The three Republicans representing Iowa in the lower chamber—Ashley Hinson (IA-01), Mariannette Miller-Meeks (IA-02), and Randy Feenstra (IA-04)—all co-sponsored the national abortion ban on the day the bill was introduced.
U.S. Senators Chuck Grassley and Joni Ernst dodged questions about whether they would support their colleague's bill. And leading Iowa news organizations gave them exactly the coverage they wanted.
WHAT THE NEW PROPOSAL WOULD DO
The legislation introduced by Senator Lindsey Graham and Representative Christopher Smith would not prohibit red states from going further to ban abortion, but would override state laws that currently permit abortions beyond 15 weeks.
Although sponsors touted its supposed exceptions for rape, incest, and the life of the mother, those are written narrowly and would exclude many victims of sexual assault.
Crucially, the bill contains no exception for severe or non-survivable fetal anomalies, which are often found through an ultrasound that occurs around 19 or 20 weeks. Its exception for abortions “necessary to save the life of a pregnant woman" would not cover many situations where women are at risk of developing life-threatening infections or other complications.
The new legislation would have blocked abortions for all five of the women Bleeding Heartland interviewed after Iowa enacted a 20-week abortion ban in 2017. None of them could have given birth to a baby with any potential to survive.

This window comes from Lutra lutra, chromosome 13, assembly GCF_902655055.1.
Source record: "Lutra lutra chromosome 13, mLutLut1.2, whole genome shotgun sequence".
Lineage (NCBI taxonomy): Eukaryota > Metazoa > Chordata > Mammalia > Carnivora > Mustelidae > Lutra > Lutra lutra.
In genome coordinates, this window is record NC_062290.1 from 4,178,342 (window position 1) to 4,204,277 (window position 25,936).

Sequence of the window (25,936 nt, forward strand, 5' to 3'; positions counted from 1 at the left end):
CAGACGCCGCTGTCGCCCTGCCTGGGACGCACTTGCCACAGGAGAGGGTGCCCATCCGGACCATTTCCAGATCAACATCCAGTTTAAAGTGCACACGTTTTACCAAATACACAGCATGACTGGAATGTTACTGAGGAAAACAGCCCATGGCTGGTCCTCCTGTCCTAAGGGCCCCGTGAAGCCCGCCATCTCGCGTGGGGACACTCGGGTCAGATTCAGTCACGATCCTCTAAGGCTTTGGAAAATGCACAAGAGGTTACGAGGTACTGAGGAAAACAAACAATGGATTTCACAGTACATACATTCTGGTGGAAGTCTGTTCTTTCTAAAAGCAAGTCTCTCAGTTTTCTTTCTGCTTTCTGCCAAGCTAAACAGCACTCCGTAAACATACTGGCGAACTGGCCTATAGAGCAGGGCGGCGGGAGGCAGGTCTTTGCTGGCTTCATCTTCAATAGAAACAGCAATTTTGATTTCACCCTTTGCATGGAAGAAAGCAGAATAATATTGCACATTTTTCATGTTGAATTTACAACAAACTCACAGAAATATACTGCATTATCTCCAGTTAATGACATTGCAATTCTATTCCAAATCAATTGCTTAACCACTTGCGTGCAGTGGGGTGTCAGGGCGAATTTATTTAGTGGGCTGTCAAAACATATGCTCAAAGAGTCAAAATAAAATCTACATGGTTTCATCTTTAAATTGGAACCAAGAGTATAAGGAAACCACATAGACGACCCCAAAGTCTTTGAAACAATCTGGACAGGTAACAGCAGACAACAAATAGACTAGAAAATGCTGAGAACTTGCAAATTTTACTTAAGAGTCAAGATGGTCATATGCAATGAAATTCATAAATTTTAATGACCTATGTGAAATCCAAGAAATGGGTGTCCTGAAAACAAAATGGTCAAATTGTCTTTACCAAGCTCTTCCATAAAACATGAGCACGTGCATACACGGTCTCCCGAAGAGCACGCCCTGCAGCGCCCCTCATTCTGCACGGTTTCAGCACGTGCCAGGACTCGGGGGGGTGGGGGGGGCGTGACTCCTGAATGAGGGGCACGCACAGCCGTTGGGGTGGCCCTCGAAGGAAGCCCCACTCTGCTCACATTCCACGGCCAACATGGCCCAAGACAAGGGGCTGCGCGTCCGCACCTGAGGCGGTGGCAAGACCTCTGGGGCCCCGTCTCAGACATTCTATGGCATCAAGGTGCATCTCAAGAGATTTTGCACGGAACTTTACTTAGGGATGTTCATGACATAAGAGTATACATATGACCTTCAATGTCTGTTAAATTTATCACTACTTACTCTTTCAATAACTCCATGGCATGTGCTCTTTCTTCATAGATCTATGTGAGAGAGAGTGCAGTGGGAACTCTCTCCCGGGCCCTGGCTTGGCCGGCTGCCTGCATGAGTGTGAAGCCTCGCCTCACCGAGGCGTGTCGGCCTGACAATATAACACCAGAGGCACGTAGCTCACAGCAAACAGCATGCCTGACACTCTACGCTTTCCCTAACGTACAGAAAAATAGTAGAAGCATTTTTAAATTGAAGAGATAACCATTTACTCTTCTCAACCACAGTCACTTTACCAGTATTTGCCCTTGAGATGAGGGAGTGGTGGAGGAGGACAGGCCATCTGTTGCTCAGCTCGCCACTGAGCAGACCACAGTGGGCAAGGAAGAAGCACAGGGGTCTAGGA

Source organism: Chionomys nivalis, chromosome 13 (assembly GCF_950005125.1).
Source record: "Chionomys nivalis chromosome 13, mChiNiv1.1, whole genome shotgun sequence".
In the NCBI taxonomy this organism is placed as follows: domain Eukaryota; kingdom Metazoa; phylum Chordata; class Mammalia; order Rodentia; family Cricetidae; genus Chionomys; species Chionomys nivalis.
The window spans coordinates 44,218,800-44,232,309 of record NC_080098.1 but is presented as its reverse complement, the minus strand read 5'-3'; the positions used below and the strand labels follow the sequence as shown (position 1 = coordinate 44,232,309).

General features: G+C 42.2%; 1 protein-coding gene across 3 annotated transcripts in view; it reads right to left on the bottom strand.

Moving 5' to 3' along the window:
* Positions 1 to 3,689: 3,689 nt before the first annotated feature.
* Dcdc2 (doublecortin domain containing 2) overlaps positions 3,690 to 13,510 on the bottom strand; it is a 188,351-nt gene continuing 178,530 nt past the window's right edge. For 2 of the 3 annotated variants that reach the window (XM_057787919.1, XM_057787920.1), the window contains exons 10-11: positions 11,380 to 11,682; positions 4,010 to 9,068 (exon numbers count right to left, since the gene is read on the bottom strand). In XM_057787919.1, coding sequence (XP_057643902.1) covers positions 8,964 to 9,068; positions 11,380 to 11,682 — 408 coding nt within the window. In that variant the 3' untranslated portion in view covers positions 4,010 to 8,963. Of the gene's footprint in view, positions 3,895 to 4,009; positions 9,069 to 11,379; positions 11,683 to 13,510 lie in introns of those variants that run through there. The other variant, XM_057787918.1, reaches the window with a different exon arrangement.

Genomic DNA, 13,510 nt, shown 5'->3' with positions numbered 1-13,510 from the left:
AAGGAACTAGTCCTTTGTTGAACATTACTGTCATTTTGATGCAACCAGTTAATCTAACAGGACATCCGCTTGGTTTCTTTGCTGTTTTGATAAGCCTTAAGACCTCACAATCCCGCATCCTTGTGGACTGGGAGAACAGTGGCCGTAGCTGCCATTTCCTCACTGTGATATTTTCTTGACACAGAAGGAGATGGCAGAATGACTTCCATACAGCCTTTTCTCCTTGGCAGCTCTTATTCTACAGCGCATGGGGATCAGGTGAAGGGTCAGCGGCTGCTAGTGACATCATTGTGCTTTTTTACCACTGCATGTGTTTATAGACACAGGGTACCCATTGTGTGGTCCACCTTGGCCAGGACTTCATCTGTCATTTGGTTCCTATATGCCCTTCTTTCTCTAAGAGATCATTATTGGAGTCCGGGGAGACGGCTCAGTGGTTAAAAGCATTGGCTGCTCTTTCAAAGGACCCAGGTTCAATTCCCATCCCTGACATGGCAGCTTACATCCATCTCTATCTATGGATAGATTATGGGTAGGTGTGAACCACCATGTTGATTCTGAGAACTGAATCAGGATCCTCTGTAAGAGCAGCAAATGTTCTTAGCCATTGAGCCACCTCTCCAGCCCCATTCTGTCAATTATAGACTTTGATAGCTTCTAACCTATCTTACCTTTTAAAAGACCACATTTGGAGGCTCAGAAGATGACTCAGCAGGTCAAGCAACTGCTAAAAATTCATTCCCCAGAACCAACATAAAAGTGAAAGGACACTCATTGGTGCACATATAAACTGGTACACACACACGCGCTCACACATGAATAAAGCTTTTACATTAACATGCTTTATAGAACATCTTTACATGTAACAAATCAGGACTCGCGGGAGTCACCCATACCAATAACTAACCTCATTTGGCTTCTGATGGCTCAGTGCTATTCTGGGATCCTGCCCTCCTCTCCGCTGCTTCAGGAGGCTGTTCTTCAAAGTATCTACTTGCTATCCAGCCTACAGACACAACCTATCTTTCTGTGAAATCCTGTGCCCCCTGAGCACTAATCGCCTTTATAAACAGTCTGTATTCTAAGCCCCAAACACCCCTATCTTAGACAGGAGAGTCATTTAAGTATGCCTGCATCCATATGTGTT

The harsh criminal penalties proposed for doctors ensure that health care professionals would err on the side of refusing to perform an emergency abortion. Women with non-viable pregnancies are already living through this nightmare in Texas, where a strict abortion ban is in effect (see here and here).
GRASSLEY NOT PRESSED FOR ANSWER
Grassley's staff do not allow me to participate in his regular conference calls with some Iowa reporters. The Des Moines Register's write-up of his latest call on September 14 was headlined, "Here's what Sen. Chuck Grassley thinks about a proposed nationwide 15-week abortion ban." The piece led with the best possible frame for the senator.
Republican U.S. Sen. Chuck Grassley said he believes decisions on limiting abortion should remain with the states, even as one of his Senate colleagues has proposed banning the procedure nationally after 15 weeks.